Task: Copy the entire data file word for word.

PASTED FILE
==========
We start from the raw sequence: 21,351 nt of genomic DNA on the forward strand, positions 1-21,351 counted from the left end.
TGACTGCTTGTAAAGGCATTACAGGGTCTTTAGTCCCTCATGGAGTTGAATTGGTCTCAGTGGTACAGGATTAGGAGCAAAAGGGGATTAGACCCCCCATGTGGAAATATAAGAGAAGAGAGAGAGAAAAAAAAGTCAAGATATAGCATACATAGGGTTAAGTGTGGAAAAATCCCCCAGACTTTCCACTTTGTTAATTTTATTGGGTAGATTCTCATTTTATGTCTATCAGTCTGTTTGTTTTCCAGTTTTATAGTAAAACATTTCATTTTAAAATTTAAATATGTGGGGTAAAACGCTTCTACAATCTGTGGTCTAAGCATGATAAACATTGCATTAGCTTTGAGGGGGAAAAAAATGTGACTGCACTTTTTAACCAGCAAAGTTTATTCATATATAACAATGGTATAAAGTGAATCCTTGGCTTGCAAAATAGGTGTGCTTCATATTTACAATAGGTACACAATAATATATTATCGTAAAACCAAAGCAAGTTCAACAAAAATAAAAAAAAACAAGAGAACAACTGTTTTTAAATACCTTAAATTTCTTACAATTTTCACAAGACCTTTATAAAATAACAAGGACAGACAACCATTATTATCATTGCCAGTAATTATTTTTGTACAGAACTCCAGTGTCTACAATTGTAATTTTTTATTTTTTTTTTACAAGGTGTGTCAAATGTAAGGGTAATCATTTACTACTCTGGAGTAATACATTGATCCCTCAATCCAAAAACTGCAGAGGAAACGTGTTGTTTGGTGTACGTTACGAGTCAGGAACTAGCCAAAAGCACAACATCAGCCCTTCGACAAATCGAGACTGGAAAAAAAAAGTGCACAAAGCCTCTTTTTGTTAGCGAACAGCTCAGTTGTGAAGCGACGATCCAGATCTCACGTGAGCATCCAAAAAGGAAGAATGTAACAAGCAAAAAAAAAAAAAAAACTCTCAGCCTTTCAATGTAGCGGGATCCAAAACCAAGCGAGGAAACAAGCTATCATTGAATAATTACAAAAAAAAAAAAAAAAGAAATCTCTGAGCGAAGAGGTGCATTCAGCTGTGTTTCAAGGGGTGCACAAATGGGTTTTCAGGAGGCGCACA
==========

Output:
We start from the raw sequence: 21,351 nt of genomic DNA on the forward strand, positions 1-21,351 counted from the left end.
TGACTGCTTGTAAAGGCATTACAGGGTCTTTAGTCCCTCATGGAGTTGAATTGGTCTCAGTGGTACAGGATTAGGAGCAAAAGGGGATTAGACCCCCCATGTGGAAATATAAGAGAAGAGAGAGAGAAAAAAAAGTCAAGATATAGCATACATAGGGTTAAGTGTGGAAAAATCCCCCAGACTTTCCACTTTGTTAATTTTATTGGGTAGATTCTCATTTTATGTCTATCAGTCTGTTTGTTTTCCAGTTTTATAGTAAAACATTTCATTTTAAAATTTAAATATGTGGGGTAAAACGCTTCTACAATCTGTGGTCTAAGCATGATAAACATTGCATTAGCTTTGAGGGGGAAAAAAATGTGACTGCACTTTTTAACCAGCAAAGTTTATTCATATATAACAATGGTATAAAGTGAATCCTTGGCTTGCAAAATAGGTGTGCTTCATATTTACAATAGGTACACAATAATATATTATCGTAAAACCAAAGCAAGTTCAACAAAAATAAAAAAAAACAAGAGAACAACTGTTTTTAAATACCTTAAATTTCTTACAATTTTCACAAGACCTTTATAAAATAACAAGGACAGACAACCATTATTATCATTGCCAGTAATTATTTTTGTACAGAACTCCAGTGTCTACAATTGTAATTTTTTATTTTTTTTTTACAAGGTGTGTCAAATGTAAGGGTAATCATTTACTACTCTGGAGTAATACATTGATCCCTCAATCCAAAAACTGCAGAGGAAACGTGTTGTTTGGTGTACGTTACGAGTCAGGAACTAGCCAAAAGCACAACATCAGCCCTTCGACAAATCGAGACTGGAAAAAAAAAGTGCACAAAGCCTCTTTTTGTTAGCGAACAGCTCAGTTGTGAAGCGACGATCCAGATCTCACGTGAGCATCCAAAAAGGAAGAATGTAACAAGCAAAAAAAAAAAAAAAACTCTCAGCCTTTCAATGTAGCGGGATCCAAAACCAAGCGAGGAAACAAGCTATCATTGAATAATTACAAAAAAAAAAAAAAAAGAAATCTCTGAGCGAAGAGGTGCATTCAGCTGTGTTTCAAGGGGTGCACAAATGGGTTTTCAGGAGGCGCACA